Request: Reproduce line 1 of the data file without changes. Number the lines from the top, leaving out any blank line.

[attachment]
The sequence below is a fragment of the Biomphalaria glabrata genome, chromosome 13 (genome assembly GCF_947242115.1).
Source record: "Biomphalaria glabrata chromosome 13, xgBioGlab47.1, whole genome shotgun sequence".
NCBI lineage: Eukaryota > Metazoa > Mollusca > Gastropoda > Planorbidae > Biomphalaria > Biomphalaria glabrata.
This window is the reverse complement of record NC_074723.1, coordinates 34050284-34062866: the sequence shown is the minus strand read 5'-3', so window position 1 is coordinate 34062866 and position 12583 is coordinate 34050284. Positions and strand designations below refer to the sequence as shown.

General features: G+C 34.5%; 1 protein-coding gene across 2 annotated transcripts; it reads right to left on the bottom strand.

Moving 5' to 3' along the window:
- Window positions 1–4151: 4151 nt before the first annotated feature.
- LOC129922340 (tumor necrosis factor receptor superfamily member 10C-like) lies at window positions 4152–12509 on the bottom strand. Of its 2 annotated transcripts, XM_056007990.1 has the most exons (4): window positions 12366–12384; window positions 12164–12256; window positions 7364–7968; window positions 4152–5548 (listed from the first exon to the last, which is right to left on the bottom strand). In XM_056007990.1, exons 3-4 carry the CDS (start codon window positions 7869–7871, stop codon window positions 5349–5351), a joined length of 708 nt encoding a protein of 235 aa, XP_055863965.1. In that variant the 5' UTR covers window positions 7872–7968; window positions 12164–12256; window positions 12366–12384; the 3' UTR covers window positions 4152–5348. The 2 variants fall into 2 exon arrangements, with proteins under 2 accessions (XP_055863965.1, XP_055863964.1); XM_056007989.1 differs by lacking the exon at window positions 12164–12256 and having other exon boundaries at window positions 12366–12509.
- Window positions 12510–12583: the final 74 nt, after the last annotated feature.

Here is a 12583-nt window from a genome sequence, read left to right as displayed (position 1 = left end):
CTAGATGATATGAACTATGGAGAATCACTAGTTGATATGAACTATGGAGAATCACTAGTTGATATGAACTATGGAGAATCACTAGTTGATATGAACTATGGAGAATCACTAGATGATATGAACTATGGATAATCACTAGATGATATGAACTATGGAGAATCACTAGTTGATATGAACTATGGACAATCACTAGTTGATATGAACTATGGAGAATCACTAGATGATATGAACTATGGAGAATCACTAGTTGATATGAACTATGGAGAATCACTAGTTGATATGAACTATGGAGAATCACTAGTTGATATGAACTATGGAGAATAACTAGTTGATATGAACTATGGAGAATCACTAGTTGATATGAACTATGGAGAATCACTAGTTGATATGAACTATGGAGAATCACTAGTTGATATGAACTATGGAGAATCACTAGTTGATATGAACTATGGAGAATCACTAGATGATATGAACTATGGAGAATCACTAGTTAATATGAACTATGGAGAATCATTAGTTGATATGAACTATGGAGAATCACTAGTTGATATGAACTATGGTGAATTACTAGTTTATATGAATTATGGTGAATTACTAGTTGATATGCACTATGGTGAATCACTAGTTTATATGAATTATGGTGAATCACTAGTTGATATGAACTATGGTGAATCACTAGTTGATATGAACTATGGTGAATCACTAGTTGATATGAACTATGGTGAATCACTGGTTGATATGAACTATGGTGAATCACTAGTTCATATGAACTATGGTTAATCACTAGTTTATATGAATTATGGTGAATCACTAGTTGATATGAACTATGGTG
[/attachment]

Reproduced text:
The sequence below is a fragment of the Biomphalaria glabrata genome, chromosome 13 (genome assembly GCF_947242115.1).